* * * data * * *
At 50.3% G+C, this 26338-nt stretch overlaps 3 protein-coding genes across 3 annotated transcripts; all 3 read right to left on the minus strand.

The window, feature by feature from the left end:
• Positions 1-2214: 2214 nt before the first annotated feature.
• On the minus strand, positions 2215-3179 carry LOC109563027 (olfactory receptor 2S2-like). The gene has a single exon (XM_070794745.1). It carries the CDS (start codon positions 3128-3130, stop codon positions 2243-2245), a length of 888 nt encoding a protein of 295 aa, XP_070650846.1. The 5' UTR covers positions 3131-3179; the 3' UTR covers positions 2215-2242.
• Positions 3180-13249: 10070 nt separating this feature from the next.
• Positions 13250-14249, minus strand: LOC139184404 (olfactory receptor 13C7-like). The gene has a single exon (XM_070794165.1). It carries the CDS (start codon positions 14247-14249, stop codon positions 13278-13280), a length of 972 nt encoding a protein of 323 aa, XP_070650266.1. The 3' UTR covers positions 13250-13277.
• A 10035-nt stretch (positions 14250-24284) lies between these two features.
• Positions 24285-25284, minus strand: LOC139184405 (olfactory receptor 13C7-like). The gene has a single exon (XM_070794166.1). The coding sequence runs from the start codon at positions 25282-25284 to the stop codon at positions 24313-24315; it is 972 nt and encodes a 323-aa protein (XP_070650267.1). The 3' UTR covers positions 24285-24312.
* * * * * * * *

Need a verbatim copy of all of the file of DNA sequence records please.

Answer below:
At 50.3% G+C, this 26338-nt stretch overlaps 3 protein-coding genes across 3 annotated transcripts; all 3 read right to left on the minus strand.

The window, feature by feature from the left end:
• Positions 1-2214: 2214 nt before the first annotated feature.
• On the minus strand, positions 2215-3179 carry LOC109563027 (olfactory receptor 2S2-like). The gene has a single exon (XM_070794745.1). It carries the CDS (start codon positions 3128-3130, stop codon positions 2243-2245), a length of 888 nt encoding a protein of 295 aa, XP_070650846.1. The 5' UTR covers positions 3131-3179; the 3' UTR covers positions 2215-2242.
• Positions 3180-13249: 10070 nt separating this feature from the next.
• Positions 13250-14249, minus strand: LOC139184404 (olfactory receptor 13C7-like). The gene has a single exon (XM_070794165.1). It carries the CDS (start codon positions 14247-14249, stop codon positions 13278-13280), a length of 972 nt encoding a protein of 323 aa, XP_070650266.1. The 3' UTR covers positions 13250-13277.
• A 10035-nt stretch (positions 14250-24284) lies between these two features.
• Positions 24285-25284, minus strand: LOC139184405 (olfactory receptor 13C7-like). The gene has a single exon (XM_070794166.1). The coding sequence runs from the start codon at positions 25282-25284 to the stop codon at positions 24313-24315; it is 972 nt and encodes a 323-aa protein (XP_070650267.1). The 3' UTR covers positions 24285-24312.